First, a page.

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I see the term "free food" throughout my Healthy Cooking magazine and wonder what it means. Obviously, for calorie-free beverages, I understand it. But it's also included on asparagus and veggies with salsa, and those DO have calories. Can someone please explain?
Cagurl - I don't wanna screw this answer up so I've emailed Peggy Woodward from Healthy Cooking. Check back for her answer!
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I could be wrong, but I believe the "free food" term refers to the Comfort Food Diet. "Free Foods" are healthy, lo-cal foods that you can eat all that you want and not count them towards the diet. I think the salsa is a "free food" if it is eaten in prescribed amounts. I would have to refer to either the comfort food diet link here at the Taste of Home website or one of the Comfort Food Diet books for specifics. I do remember that there are a large number of vegetables that are "free foods"--though not all vegetables.
I'll have to load up on asparagus! And any other veggie that's free, too!
If only chocolate, chips & wine could snuck onto that list
The term 'free food' is from the diabetic exchange system, which categorizes foods by the amount of carbohydrates in them. Not all people with diabetes use this system in meal planning, but some do so we provide the information in addition to the nutrition facts. A 'free food' in this system is one that has less than 20 calories per serving and 5 grams carbs.
Peggy Woodward, RD
Peggy, I am so glad you chimed in with the answer.... I kept hoping it would mean that I could eat anything as long as I didn't pay for it (just kidding.). I like things like celery, which takes more calories to chew and digest than you can derive from eating it. To me, that is "free food."
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Beema I like things like celery, which takes more calories to chew and digest than you can derive from eating it.
Beema as much as I wish it were true, that's a myth.
Old wives tales caught up with me once again. I stand corrected, and I am glad - I did some research to find out what the basis for that myty might have been and I found this information: "Celery's solid water eradicating capabilities will enjusre that any unwanted fluid is taken away, out of your body system helping you drop extra pounds and assist in managing arthritis and high blood pressure."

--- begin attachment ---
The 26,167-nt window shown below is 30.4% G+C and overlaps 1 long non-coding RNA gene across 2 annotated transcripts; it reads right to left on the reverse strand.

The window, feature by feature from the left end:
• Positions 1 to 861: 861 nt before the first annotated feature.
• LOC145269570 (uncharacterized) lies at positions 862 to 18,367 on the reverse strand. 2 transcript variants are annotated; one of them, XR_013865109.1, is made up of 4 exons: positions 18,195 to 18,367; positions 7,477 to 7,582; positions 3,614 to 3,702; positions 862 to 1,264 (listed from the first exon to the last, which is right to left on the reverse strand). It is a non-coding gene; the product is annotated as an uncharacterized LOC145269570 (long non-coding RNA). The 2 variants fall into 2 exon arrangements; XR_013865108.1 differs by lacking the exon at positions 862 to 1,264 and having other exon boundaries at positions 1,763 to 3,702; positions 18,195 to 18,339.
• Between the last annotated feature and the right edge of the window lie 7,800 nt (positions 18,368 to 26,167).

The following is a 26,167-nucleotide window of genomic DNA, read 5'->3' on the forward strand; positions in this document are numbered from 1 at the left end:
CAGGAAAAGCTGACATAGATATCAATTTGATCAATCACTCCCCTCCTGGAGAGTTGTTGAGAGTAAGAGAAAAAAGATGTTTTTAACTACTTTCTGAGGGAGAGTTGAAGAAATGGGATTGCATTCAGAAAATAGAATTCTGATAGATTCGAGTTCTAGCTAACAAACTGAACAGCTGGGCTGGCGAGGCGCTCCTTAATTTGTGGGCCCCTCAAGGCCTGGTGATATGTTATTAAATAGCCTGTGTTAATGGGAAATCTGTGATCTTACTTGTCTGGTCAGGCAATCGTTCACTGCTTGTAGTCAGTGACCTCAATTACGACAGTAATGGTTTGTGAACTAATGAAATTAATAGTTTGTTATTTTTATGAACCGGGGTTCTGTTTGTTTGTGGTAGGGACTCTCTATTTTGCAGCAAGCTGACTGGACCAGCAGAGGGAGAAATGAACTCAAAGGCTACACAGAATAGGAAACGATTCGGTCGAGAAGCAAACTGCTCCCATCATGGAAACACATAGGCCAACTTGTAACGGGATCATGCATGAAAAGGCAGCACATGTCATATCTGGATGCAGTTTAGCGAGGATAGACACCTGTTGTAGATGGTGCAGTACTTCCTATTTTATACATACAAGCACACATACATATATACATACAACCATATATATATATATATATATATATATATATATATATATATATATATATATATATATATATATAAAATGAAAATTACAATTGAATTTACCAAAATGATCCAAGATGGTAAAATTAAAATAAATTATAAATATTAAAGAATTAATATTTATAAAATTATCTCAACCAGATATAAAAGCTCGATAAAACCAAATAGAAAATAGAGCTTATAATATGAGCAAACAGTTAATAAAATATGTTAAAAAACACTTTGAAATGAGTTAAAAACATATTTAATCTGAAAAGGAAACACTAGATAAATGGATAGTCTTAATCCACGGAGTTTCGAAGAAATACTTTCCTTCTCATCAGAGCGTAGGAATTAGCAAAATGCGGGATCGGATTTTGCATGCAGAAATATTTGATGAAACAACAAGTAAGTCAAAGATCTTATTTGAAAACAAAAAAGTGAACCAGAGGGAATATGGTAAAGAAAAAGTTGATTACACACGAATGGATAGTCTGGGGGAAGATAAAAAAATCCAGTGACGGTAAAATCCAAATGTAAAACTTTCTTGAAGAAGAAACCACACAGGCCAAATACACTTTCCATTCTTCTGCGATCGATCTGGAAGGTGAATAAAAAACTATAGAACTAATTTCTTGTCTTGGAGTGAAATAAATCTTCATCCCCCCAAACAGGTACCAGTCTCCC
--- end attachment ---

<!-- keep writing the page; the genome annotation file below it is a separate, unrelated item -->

Concerning the "Free Foods" term, apparently there are more meanings to that than meets the eye. My newspaper today had at article from the Chicago Tribune that defines "free foods" as being those that are either free of dairy or lactose, free of gluten, free of sugar or free of fat. But the article advises caution in making assumptions about these free foods. "A fat-free cookie, for example, is mostly refined grains and sugar and offers no nutrition. On the other hand, an avocado is full of fat and much is healthier than a fat-free energy bar. And a sugar free product can nevertheless contain troubling ingredients such as genetically modified corn by-products, artificial dyes and artificial sweeteners. The path toward health is paved with real, whole foods, not artifically produced goods free of a particular nutrient."
So, I am guessing that the term Free Foods will be defined more by the context within which it is used. It is good to know what it means in relation to the Healthy Cooking recipes.
Well the Chicago Tribune article is all about making informed choices when dealing with foods that are chemically altered to change their nutritional punch. Sugar substitutes, lower fat and fat substitutes, wheat substitutes - all come with a price of some sort - usually in flavor and texture. To make up for that substitution, other things are added to make up for the loss and create a palatable product.
Cagurl is asking about a totally different term and what it means in Healthy Cooking. Free Food is actually really common through-out weight-loss plans, but it shouldn't be confused with "Fat Free" or "Sugar Free" - that's not to say those products can't be the same on occasion, but they're not interchangable.
I'm not sure what you're saying about celery - it sounds like maybe you're referring to it as a diuretic? Celery seed has been used for centuries in herbal practices for all sorts of things, including as a diuretic but I'm not sure the vegetable has the same properties. Here's an article from the University of Maryland.
When you're researching anything, especially things like this pertaining to nutrition and herbs - watch your sources carefully. There's so much misinformation out there by people selling snake oil remedies that it's easy to become misinformed.
Sue, this is what is so good about these discussions. We learn, we share and we become more astute.
Yes, the Chicago article was about making choices, but I mentioned that article for the simple reason that the term "free foods" has been used in many contexts, not just the one found in Healthy Cooking. And, just as you pointed out, there is a lot of misinformation where ever we look. So, it is prudent to know the source of the terms and not assume that all are universal.
And, you are absolutely correct about watching the sources of informaion - I wouldn't have thought of "snake oil remedies," but it is a good example of the incorrect information that abounds in today's world.
More often than not, I consult with the nutritionist at the University of Florida, not someone associated with any commercial ventures or products. A similar person can usually be found within the County government where you live, in the Agricultural Extension Office.
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